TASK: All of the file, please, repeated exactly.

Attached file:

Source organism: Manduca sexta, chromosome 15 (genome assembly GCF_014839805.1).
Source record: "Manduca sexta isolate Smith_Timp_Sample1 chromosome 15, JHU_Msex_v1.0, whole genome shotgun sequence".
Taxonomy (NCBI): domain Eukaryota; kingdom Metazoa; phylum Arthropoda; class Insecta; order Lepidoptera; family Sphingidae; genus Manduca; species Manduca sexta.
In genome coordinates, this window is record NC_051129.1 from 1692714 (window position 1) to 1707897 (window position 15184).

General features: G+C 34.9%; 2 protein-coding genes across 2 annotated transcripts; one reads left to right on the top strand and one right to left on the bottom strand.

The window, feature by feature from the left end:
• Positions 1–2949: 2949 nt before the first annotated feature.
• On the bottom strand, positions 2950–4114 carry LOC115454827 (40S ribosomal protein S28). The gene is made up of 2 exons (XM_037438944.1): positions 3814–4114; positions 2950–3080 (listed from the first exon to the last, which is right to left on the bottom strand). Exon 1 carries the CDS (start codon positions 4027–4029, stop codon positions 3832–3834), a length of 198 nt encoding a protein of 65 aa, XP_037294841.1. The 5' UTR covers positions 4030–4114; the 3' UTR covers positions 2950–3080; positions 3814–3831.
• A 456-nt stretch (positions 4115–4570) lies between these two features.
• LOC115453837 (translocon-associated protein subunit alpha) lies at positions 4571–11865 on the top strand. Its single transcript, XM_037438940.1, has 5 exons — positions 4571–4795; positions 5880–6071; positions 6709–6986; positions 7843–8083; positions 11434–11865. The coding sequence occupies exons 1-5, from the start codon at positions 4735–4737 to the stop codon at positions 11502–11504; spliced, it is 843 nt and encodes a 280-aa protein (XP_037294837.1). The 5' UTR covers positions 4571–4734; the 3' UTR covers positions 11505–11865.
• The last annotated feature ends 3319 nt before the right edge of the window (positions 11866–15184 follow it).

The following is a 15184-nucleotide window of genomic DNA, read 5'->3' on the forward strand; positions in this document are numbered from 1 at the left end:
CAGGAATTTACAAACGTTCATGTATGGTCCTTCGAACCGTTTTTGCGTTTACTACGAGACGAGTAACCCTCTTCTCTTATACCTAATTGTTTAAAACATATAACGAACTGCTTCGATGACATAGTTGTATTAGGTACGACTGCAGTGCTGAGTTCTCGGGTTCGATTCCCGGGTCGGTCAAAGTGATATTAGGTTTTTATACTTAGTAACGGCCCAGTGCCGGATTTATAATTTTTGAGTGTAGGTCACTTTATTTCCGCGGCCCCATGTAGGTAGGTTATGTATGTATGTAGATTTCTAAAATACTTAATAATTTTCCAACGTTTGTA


Source organism: Manduca sexta, chromosome 15 (genome assembly GCF_014839805.1).
Source record: "Manduca sexta isolate Smith_Timp_Sample1 chromosome 15, JHU_Msex_v1.0, whole genome shotgun sequence".
Taxonomy (NCBI): domain Eukaryota; kingdom Metazoa; phylum Arthropoda; class Insecta; order Lepidoptera; family Sphingidae; genus Manduca; species Manduca sexta.
In genome coordinates, this window is record NC_051129.1 from 1692714 (window position 1) to 1707897 (window position 15184).

General features: G+C 34.9%; 2 protein-coding genes across 2 annotated transcripts; one reads left to right on the top strand and one right to left on the bottom strand.

The window, feature by feature from the left end:
• Positions 1–2949: 2949 nt before the first annotated feature.
• On the bottom strand, positions 2950–4114 carry LOC115454827 (40S ribosomal protein S28). The gene is made up of 2 exons (XM_037438944.1): positions 3814–4114; positions 2950–3080 (listed from the first exon to the last, which is right to left on the bottom strand). Exon 1 carries the CDS (start codon positions 4027–4029, stop codon positions 3832–3834), a length of 198 nt encoding a protein of 65 aa, XP_037294841.1. The 5' UTR covers positions 4030–4114; the 3' UTR covers positions 2950–3080; positions 3814–3831.
• A 456-nt stretch (positions 4115–4570) lies between these two features.
• LOC115453837 (translocon-associated protein subunit alpha) lies at positions 4571–11865 on the top strand. Its single transcript, XM_037438940.1, has 5 exons — positions 4571–4795; positions 5880–6071; positions 6709–6986; positions 7843–8083; positions 11434–11865. The coding sequence occupies exons 1-5, from the start codon at positions 4735–4737 to the stop codon at positions 11502–11504; spliced, it is 843 nt and encodes a 280-aa protein (XP_037294837.1). The 5' UTR covers positions 4571–4734; the 3' UTR covers positions 11505–11865.
• The last annotated feature ends 3319 nt before the right edge of the window (positions 11866–15184 follow it).

The following is a 15184-nucleotide window of genomic DNA, read 5'->3' on the forward strand; positions in this document are numbered from 1 at the left end:
CAGGAATTTACAAACGTTCATGTATGGTCCTTCGAACCGTTTTTGCGTTTACTACGAGACGAGTAACCCTCTTCTCTTATACCTAATTGTTTAAAACATATAACGAACTGCTTCGATGACATAGTTGTATTAGGTACGACTGCAGTGCTGAGTTCTCGGGTTCGATTCCCGGGTCGGTCAAAGTGATATTAGGTTTTTATACTTAGTAACGGCCCAGTGCCGGATTTATAATTTTTGAGTGTAGGTCACTTTATTTCCGCGGCCCCATGTAGGTAGGTTATGTATGTATGTAGATTTCTAAAATACTTAATAATTTTCCAACGTTTGTA